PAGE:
Most Saturdays in late fall and winter, you will find Mack and me at City Hall, visiting our favourite vendors at our neighbourhood farmers’ market. It has become a weekend tradition for us, and is one of the ways we support the local food scene and encourage a vibrant downtown.
City Market at City Hall
This is the second full year the City Market has operated inside City Hall, making the immediate transition from the treetop canopy of 104 Street after Thanksgiving to the glass canopy of City Hall. Unlike last year, the market has been able to operate in the City Room on a continuous basis, as opposed to the occasional shift to the parking level, affording the consistency of location and a better shopping experience.
That said, although there is no doubt the outdoor incarnation of the farmers’ market is a great success, attracting upwards of 17,000 people every week, its indoor home has not seen the same kind of foot traffic.
There are pros to its current year-round location. Access to inexpensive, heated parking for customers is a bonus in the face of our unpredictable winters, and the central location is within walking distance from the market’s outdoor home. Perhaps its most striking blessing, however, is the glass pyramid – the amount of natural light is unparalleled.
So why hasn’t attendance been better? Especially when the number of year-round markets is a fraction of the total number of farmers’ markets run in the summer? I think there are a few reasons for this.
The most obvious (and possibly the most difficult to address) is the market’s visibility at street level (including on 104 Avenue). I mentioned this at the start of the indoor market in 2011, and in that time, nothing has changed.
Is there a market in there?
One would never know when passing the great glass pyramid on a Saturday morning that a farmers’ market awaits inside. The sandwich boards, though better than nothing, are only effective at directing already existing foot traffic to City Hall.
Go that way
Again, I am not certain of what the regulations are with regards to displaying outdoor banners on City Hall (especially if it could be seen as politically “favouring”one market over another), but given the City’s blessing in the building’s use for this purpose, one would imagine they would want the market (and local food initiatives as a whole) to succeed.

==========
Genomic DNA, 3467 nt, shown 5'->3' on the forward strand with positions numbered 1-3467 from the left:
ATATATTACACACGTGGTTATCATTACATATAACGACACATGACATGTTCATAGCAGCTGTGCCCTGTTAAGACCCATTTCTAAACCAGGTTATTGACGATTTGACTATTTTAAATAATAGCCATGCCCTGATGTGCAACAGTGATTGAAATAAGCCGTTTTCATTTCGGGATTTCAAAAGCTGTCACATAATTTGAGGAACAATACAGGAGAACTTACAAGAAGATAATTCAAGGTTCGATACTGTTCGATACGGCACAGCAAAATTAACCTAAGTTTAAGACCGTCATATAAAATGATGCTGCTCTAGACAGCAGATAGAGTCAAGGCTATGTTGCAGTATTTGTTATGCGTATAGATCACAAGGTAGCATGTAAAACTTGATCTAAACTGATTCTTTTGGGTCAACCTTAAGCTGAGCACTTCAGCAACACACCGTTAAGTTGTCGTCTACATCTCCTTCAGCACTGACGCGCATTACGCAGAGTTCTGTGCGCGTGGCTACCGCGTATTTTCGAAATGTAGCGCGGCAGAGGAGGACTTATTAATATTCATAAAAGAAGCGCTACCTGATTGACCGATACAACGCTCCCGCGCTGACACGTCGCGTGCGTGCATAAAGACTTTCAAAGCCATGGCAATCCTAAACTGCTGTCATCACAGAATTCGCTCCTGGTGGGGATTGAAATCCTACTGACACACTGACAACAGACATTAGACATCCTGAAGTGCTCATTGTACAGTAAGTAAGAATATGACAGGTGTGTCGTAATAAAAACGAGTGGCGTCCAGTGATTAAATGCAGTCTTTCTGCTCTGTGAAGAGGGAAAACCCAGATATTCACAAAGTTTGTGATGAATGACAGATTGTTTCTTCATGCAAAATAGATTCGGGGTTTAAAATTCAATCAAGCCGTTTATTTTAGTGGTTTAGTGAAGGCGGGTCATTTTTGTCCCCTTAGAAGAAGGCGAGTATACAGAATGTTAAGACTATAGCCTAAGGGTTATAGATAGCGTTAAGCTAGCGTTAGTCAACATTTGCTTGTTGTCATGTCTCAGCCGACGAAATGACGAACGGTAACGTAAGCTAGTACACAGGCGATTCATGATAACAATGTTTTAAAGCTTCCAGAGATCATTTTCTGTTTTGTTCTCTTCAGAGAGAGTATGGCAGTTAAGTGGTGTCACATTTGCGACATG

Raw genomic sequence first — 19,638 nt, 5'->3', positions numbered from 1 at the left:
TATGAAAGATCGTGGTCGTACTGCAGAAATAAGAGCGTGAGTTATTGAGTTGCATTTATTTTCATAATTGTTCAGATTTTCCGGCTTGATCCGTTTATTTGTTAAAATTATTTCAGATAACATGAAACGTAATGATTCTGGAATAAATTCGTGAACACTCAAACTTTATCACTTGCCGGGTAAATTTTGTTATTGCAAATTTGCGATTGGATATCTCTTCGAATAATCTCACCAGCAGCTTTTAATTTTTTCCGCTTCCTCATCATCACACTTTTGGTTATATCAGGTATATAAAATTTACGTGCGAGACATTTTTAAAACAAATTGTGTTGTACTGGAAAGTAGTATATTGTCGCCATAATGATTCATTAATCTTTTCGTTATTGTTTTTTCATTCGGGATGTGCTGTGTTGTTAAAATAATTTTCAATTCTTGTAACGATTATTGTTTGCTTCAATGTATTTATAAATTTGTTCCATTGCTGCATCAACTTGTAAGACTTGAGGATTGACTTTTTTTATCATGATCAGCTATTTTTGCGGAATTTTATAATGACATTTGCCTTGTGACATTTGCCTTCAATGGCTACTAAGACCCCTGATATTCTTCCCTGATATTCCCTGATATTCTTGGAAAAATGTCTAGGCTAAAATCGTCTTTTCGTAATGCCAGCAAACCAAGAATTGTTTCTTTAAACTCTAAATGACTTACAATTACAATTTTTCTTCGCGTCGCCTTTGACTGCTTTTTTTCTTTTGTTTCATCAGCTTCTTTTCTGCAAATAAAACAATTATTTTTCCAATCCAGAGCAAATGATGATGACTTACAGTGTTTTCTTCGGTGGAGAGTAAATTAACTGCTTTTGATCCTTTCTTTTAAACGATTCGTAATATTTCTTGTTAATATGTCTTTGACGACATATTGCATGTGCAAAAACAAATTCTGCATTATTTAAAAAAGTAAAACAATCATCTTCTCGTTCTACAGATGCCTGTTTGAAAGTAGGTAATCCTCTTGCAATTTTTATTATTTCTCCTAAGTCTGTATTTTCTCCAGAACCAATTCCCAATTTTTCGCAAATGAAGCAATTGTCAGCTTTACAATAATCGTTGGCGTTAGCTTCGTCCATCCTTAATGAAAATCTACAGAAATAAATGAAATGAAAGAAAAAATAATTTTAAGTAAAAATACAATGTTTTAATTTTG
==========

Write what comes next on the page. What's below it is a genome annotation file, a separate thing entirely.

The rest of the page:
Example of great signage
Concession and Food Samples
Isn’t it a fact that when people smell food, they are more inclined to buy food? At least, that’s how I feel, inundated with smells from the various concessions and outdoor food vendors at the Old Strathcona Farmers’ Market. From green onion cakes to breakfast bagels and kettle corn, OSFM not only tantalizes with its sights and sounds, but smells as well.
Market sammy from Toast at the OSFM
I recognize that Kids in the Hall, a wonderful social enterprise located in City Hall, is open for a portion of market days. But sequestered in the west wing of the building, and separated by several hallways, it doesn’t feel integrated with anything that takes place in the City Room.
City Hall also does not permit hot food sampling. It makes sense; grease stains should be avoided if at all possible in the home of our municipal government. But what is a farmers’ market without the enticing aromas to help draw in patrons to a vendor’s booth?
The outdoor incarnation of the City Market features several food trucks and stands, which can be a draw themselves for those who don’t attend the market to shop. I’m sure there are quite a number of people who come to buy a drink or a snack, and enjoy it while watching the market go by. The fact is: food vendors provide a good reason for people to linger, instead of just getting in and out with their groceries. The lack of widespread seating and people watching vantage points definitely makes the indoor City Market less welcoming as a general attraction.